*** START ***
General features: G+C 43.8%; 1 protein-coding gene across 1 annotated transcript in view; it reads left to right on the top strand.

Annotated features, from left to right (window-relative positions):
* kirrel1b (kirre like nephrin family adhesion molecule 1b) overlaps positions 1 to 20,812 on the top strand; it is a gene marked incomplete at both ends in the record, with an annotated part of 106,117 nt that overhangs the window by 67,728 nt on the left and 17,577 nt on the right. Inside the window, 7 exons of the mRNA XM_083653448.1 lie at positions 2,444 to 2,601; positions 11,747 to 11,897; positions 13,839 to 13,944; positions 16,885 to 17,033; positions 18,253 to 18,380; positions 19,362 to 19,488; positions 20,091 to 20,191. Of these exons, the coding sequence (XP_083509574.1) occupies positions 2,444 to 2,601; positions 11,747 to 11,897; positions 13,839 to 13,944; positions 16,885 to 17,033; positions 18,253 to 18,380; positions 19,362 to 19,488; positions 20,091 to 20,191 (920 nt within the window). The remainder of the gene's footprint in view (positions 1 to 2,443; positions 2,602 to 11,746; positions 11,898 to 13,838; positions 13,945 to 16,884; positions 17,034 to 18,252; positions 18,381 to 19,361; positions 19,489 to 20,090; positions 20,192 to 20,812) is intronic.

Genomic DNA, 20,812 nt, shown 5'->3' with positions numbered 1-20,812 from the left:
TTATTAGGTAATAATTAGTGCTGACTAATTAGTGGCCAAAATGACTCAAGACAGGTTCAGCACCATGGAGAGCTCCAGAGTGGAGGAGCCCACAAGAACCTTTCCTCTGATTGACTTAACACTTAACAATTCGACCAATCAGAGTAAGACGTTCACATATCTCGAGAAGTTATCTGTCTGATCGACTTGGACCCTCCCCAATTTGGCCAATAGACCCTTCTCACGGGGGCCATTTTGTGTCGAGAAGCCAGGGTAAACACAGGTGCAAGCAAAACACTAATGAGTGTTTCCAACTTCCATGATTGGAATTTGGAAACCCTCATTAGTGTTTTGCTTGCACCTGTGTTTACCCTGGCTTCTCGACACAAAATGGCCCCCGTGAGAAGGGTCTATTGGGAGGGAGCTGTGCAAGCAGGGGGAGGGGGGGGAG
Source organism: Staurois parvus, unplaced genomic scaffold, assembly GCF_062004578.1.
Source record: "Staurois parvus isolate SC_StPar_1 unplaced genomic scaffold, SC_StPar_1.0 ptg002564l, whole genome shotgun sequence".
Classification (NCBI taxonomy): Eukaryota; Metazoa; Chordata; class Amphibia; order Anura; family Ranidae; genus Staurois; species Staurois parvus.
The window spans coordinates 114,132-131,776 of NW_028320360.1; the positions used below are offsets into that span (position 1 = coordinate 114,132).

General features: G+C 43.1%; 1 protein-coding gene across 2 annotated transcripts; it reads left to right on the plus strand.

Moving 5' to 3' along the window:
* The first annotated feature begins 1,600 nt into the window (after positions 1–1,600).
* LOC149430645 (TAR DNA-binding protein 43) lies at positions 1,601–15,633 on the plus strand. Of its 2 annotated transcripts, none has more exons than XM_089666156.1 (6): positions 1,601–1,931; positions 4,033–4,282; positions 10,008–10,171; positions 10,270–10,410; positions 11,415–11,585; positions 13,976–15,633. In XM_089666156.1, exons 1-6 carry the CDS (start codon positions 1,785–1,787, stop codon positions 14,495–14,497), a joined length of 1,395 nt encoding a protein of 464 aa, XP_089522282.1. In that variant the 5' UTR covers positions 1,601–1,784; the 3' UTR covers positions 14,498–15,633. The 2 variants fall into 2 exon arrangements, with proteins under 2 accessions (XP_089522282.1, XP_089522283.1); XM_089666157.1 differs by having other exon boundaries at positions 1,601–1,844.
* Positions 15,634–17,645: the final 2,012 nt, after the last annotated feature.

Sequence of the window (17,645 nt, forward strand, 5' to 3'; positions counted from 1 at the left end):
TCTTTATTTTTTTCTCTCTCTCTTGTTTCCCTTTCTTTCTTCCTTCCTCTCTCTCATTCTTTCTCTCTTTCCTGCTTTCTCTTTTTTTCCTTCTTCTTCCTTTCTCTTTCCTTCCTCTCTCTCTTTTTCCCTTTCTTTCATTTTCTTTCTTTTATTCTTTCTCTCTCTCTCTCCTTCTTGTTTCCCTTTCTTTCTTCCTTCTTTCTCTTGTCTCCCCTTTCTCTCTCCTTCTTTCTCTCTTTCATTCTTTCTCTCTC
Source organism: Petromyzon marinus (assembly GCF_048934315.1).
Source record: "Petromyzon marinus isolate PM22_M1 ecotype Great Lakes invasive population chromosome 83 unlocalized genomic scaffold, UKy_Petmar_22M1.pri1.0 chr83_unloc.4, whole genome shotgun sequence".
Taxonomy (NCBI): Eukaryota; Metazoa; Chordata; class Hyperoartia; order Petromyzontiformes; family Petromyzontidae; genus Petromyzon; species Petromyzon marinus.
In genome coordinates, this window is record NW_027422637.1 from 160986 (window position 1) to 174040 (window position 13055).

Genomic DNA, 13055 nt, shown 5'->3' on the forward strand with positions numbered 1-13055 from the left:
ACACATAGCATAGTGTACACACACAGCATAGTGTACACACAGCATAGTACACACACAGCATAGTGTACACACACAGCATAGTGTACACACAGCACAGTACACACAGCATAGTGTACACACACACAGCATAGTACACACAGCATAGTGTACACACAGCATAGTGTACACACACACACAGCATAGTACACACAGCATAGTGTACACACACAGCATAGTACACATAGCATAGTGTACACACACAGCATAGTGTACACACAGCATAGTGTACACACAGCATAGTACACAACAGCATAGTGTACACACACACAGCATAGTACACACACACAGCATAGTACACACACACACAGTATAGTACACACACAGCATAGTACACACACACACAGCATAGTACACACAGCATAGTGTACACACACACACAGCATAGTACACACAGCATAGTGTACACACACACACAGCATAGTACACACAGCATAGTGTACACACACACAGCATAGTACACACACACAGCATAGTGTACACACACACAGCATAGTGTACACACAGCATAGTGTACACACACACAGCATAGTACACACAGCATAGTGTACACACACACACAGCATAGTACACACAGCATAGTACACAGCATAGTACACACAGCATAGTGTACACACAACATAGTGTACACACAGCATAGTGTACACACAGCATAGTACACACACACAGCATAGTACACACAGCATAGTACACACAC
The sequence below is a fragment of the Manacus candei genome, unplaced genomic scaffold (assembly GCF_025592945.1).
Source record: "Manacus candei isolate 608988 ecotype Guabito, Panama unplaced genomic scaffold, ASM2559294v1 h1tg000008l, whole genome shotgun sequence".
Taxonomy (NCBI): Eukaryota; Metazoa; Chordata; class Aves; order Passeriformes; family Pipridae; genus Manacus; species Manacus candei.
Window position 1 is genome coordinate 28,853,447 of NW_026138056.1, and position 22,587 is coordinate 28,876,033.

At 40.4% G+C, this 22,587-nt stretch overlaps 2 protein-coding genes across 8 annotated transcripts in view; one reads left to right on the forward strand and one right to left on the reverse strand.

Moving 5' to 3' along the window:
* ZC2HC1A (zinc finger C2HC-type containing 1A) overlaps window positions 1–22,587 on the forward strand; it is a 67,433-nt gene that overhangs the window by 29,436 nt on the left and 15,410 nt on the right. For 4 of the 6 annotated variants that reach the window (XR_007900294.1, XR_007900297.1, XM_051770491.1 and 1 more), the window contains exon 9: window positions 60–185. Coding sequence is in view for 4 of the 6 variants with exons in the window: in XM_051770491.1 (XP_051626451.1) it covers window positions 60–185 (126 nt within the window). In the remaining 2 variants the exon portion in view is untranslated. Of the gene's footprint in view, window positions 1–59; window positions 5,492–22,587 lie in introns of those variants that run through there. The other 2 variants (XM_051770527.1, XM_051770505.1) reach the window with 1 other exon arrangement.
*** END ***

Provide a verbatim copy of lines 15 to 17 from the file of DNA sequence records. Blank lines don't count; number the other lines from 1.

Sequence of the window (17,645 nt, forward strand, 5' to 3'; positions counted from 1 at the left end):
TCTTTATTTTTTTCTCTCTCTCTTGTTTCCCTTTCTTTCTTCCTTCCTCTCTCTCATTCTTTCTCTCTTTCCTGCTTTCTCTTTTTTTCCTTCTTCTTCCTTTCTCTTTCCTTCCTCTCTCTCTTTTTCCCTTTCTTTCATTTTCTTTCTTTTATTCTTTCTCTCTCTCTCTCCTTCTTGTTTCCCTTTCTTTCTTCCTTCTTTCTCTTGTCTCCCCTTTCTCTCTCCTTCTTTCTCTCTTTCATTCTTTCTCTCTC
Source organism: Petromyzon marinus (assembly GCF_048934315.1).